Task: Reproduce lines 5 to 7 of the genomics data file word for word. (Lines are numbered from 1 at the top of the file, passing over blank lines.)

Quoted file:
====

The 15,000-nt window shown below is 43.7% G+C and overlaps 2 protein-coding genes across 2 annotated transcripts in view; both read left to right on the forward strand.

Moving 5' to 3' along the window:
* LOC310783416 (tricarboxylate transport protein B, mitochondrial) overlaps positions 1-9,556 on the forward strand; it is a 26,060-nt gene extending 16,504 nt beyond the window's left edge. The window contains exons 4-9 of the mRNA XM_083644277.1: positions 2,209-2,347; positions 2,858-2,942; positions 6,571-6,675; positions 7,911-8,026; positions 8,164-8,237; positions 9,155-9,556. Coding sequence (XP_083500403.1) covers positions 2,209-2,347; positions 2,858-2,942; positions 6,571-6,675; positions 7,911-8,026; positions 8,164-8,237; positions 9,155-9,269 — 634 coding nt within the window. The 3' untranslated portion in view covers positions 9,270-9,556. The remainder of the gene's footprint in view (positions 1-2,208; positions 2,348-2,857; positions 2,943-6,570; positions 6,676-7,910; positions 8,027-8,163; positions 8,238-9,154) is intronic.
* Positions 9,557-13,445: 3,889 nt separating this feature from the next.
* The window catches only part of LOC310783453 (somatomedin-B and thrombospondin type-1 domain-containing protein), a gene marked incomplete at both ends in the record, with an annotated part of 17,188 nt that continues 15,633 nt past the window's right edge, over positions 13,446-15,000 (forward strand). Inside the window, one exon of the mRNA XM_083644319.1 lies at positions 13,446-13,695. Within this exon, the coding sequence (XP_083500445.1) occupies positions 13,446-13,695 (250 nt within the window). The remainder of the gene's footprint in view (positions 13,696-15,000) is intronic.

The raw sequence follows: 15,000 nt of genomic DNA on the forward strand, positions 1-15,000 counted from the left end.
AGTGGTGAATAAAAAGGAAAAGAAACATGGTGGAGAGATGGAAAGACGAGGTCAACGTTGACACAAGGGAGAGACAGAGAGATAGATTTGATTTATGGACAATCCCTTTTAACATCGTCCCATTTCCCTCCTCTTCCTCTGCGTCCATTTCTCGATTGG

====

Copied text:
* The window catches only part of LOC310783453 (somatomedin-B and thrombospondin type-1 domain-containing protein), a gene marked incomplete at both ends in the record, with an annotated part of 17,188 nt that continues 15,633 nt past the window's right edge, over positions 13,446-15,000 (forward strand). Inside the window, one exon of the mRNA XM_083644319.1 lies at positions 13,446-13,695. Within this exon, the coding sequence (XP_083500445.1) occupies positions 13,446-13,695 (250 nt within the window). The remainder of the gene's footprint in view (positions 13,696-15,000) is intronic.

The raw sequence follows: 15,000 nt of genomic DNA on the forward strand, positions 1-15,000 counted from the left end.
AGTGGTGAATAAAAAGGAAAAGAAACATGGTGGAGAGATGGAAAGACGAGGTCAACGTTGACACAAGGGAGAGACAGAGAGATAGATTTGATTTATGGACAATCCCTTTTAACATCGTCCCATTTCCCTCCTCTTCCTCTGCGTCCATTTCTCGATTGG